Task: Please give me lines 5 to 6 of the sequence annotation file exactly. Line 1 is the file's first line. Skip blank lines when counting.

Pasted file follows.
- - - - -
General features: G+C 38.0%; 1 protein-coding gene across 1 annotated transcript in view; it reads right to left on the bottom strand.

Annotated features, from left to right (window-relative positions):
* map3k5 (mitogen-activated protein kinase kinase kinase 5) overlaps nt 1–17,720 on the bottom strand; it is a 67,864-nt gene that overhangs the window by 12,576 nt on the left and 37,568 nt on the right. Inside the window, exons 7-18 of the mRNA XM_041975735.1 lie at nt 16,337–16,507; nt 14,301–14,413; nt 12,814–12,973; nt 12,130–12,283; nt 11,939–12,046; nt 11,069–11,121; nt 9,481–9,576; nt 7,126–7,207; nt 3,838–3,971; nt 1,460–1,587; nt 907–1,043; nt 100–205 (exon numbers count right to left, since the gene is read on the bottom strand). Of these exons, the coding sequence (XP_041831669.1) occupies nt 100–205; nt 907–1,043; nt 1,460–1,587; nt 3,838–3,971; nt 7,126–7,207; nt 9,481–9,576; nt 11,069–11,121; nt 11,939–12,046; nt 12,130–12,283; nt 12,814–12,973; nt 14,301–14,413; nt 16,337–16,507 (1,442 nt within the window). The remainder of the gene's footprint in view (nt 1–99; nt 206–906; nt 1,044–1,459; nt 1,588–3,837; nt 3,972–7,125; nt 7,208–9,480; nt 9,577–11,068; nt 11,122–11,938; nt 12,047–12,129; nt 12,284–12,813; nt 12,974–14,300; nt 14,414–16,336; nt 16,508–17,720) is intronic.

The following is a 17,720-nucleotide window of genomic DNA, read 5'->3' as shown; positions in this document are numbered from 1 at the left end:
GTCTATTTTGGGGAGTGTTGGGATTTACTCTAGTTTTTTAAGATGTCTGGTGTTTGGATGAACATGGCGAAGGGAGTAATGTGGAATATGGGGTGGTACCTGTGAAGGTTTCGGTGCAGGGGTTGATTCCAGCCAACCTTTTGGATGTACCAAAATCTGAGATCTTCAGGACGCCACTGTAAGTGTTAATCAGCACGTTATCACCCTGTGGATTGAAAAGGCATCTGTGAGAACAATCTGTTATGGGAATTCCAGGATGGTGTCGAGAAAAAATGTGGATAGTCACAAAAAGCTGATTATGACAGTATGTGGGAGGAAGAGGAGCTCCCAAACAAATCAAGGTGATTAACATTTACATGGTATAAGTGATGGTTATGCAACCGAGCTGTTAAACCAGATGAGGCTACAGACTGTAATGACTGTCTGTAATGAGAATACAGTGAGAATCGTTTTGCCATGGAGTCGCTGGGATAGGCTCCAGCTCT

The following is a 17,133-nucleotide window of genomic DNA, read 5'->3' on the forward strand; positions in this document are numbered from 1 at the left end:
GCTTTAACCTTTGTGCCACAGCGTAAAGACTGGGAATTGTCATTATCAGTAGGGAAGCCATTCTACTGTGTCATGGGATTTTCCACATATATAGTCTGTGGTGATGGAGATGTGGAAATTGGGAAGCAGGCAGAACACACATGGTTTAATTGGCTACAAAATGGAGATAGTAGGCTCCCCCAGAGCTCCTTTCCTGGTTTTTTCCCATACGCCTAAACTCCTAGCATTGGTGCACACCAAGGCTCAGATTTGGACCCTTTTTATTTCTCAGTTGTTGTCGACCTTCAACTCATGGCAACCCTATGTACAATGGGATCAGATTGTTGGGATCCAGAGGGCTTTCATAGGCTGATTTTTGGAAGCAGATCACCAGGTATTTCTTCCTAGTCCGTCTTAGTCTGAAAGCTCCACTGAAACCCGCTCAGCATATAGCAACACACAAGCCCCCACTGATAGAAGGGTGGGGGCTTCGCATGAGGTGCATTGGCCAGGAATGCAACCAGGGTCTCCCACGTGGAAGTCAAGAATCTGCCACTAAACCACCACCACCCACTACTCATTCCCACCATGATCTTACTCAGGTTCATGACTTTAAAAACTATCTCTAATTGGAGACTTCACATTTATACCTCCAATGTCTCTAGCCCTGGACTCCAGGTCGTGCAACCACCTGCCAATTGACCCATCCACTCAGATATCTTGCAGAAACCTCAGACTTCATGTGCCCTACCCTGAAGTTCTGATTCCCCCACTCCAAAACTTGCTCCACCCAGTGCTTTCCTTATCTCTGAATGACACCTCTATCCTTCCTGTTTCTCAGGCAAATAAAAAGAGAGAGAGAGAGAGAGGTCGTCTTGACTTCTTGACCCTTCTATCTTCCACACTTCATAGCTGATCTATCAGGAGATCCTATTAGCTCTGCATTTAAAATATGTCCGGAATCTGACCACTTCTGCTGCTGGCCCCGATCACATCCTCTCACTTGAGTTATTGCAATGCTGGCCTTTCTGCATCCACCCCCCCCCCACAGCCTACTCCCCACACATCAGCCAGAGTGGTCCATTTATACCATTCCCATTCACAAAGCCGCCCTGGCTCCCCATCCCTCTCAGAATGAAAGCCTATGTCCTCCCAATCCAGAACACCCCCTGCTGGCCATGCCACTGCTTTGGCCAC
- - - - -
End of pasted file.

GTCTATTTTGGGGAGTGTTGGGATTTACTCTAGTTTTTTAAGATGTCTGGTGTTTGGATGAACATGGCGAAGGGAGTAATGTGGAATATGGGGTGGTACCTGTGAAGGTTTCGGTGCAGGGGTTGATTCCAGCCAACCTTTTGGATGTACCAAAATCTGAGATCTTCAGGACGCCACTGTAAGTGTTAATCAGCACGTTATCACCCTGTGGATTGAAAAGGCATCTGTGAGAACAATCTGTTATGGGAATTCCAGGATGGTGTCGAGAAAAAATGTGGATAGTCACAAAAAGCTGATTATGACAGTATGTGGGAGGAAGAGGAGCTCCCAAACAAATCAAGGTGATTAACATTTACATGGTATAAGTGATGGTTATGCAACCGAGCTGTTAAACCAGATGAGGCTACAGACTGTAATGACTGTCTGTAATGAGAATACAGTGAGAATCGTTTTGCCATGGAGTCGCTGGGATAGGCTCCAGCTCT

The following is a 17,133-nucleotide window of genomic DNA, read 5'->3' on the forward strand; positions in this document are numbered from 1 at the left end: